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News Round-Ups: Jacob Landis is named as “The Best Person in Sports,” Senator Kay Hagan visits UNC, and more…

August 26th, 2013 by | Tags: , , | Comments Off

Alexander Graham Bell Association for the Deaf and Hard of Hearing wrote a great letter to The Atlantic to clarify the misinformation that was presented in the article, “Understanding Deafness: Not Everyone Wants to Be ‘Fixed.’

A cochlear implant recipient who has been raising money to help families get cochlear implants by riding a bike to baseball stadiums, Jacob Landis, continues to inspire us!  He has been named as the “The Best Person in Sports” by FOX Sports!

95 Decibels, a film about parents’ journey to raising a child with hearing loss, can now be pre-ordered!

SkinIt is now making covers for MED-EL’s sound processors and remote control!

US Senator of North Carolina, Kay Hagan, visited Center for the Acquisition of Spoken Language Through Listening Enrichment (CASTLE), a very highly regarded programs for teaching deaf children to hear and speak at University of North Carolina.  The goal of her visit was to learn why it’s important for the government to invest in cochlear implants and how cochlear implants can help taxpayers save money in the long run.  She acknowledged that the government is largely responsible for allowing the creation of cochlear implants to happen:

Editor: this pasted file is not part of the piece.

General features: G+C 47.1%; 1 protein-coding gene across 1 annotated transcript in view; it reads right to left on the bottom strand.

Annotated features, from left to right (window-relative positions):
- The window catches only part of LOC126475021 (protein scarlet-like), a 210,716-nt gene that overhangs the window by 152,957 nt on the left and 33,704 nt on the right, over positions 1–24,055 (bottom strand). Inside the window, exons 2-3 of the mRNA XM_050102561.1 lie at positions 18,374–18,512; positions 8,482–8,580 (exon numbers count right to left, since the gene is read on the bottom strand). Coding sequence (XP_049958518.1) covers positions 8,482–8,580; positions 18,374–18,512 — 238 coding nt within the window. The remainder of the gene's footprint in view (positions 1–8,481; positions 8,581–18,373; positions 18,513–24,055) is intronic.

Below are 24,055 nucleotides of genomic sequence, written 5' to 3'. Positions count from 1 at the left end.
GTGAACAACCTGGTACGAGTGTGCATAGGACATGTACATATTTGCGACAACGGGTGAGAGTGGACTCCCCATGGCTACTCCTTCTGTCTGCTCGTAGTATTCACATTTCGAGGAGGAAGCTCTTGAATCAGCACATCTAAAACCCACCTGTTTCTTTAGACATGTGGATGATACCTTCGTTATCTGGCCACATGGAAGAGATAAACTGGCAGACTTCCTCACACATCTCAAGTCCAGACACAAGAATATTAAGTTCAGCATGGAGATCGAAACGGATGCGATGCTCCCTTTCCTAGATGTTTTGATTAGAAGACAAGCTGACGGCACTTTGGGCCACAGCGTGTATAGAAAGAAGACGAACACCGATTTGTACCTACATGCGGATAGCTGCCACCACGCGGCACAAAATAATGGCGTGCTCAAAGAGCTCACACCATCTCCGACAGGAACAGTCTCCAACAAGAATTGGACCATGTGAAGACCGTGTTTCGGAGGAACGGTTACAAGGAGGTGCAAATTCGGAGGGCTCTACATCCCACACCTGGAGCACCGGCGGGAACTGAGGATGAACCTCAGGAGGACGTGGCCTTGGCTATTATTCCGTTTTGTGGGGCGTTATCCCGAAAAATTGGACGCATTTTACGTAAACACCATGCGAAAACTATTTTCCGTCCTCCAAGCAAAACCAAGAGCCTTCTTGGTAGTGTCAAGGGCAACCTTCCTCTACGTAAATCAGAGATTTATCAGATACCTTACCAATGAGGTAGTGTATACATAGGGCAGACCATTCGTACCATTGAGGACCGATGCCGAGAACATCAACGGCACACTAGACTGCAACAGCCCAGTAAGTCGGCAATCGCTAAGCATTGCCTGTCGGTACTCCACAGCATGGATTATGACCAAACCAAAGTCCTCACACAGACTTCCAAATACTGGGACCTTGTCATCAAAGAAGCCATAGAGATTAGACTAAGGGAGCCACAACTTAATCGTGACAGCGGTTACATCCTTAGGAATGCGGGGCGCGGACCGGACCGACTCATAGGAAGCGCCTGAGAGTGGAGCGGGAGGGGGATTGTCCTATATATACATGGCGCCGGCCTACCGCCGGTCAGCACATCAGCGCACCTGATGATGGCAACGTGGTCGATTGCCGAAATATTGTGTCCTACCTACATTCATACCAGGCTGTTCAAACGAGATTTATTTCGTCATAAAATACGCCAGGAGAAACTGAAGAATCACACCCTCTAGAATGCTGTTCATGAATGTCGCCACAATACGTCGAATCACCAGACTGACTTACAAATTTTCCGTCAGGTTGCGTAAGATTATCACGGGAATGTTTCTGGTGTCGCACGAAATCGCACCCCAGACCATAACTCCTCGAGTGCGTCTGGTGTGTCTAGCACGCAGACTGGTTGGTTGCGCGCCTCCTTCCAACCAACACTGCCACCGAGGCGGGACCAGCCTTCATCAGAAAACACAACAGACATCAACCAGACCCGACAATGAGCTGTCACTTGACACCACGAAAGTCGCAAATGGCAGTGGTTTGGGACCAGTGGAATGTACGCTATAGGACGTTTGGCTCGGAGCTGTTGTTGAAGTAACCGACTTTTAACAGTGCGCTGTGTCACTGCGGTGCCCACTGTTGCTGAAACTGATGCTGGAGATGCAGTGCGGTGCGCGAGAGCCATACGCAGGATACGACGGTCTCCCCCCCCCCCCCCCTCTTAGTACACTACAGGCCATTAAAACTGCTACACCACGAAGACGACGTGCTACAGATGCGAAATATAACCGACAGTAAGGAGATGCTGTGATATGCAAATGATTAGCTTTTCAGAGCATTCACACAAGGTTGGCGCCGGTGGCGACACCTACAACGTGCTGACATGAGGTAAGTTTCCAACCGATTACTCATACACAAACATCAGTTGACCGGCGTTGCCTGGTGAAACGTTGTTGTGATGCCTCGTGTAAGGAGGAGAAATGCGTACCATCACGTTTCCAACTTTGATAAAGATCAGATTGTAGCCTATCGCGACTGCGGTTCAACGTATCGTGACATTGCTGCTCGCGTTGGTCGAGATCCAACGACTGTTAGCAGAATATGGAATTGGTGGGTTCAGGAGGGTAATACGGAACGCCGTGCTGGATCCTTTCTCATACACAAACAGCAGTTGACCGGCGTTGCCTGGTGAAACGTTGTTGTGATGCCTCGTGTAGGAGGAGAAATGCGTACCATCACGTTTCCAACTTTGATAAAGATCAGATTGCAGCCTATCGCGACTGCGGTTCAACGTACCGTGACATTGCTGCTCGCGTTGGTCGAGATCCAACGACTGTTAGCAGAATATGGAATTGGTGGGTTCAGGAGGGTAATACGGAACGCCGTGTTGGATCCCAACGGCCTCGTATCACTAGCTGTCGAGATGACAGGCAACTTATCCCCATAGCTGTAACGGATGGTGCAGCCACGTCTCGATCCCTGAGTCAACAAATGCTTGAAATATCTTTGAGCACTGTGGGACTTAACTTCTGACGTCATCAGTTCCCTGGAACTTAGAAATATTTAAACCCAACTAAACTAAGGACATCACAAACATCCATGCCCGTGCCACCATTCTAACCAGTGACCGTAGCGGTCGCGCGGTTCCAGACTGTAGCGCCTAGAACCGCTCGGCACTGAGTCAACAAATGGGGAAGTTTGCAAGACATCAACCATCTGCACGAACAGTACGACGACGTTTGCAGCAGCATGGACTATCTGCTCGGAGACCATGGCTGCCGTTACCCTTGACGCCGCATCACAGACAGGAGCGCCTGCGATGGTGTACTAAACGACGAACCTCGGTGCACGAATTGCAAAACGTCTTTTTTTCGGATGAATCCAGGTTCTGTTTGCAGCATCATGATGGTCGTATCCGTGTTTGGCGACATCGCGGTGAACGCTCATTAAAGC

“The incredible progress we have made in cochlear implant technology over the last decade has been partly the result of investment our government has made in research through NIH funding. Grayson is a real life example of how these research investments pay dividends in the long-term, and I am committed to making sure that these smart investments in our future do not become the victims of sequestration and partisan gridlock.”

I would like to add a personal note about how much impact the National Institutes of Health can create in researching and developing cochlear implants.  Graeme Clark, the inventor of the Nucleus® cochlear implant, and his research group were the first people outside of the US to receive US funding to create the technology. If it weren’t for the funding, I wouldn’t be hearing with the technology today (Source: Sounds from Silence by Graeme Clark).  Advanced Bionics has also received funding from NIH to create their own cochlear implant.

Check out this adorable video of a teenager getting her second cochlear implant activated after wearing a hearing aid for a number of years.

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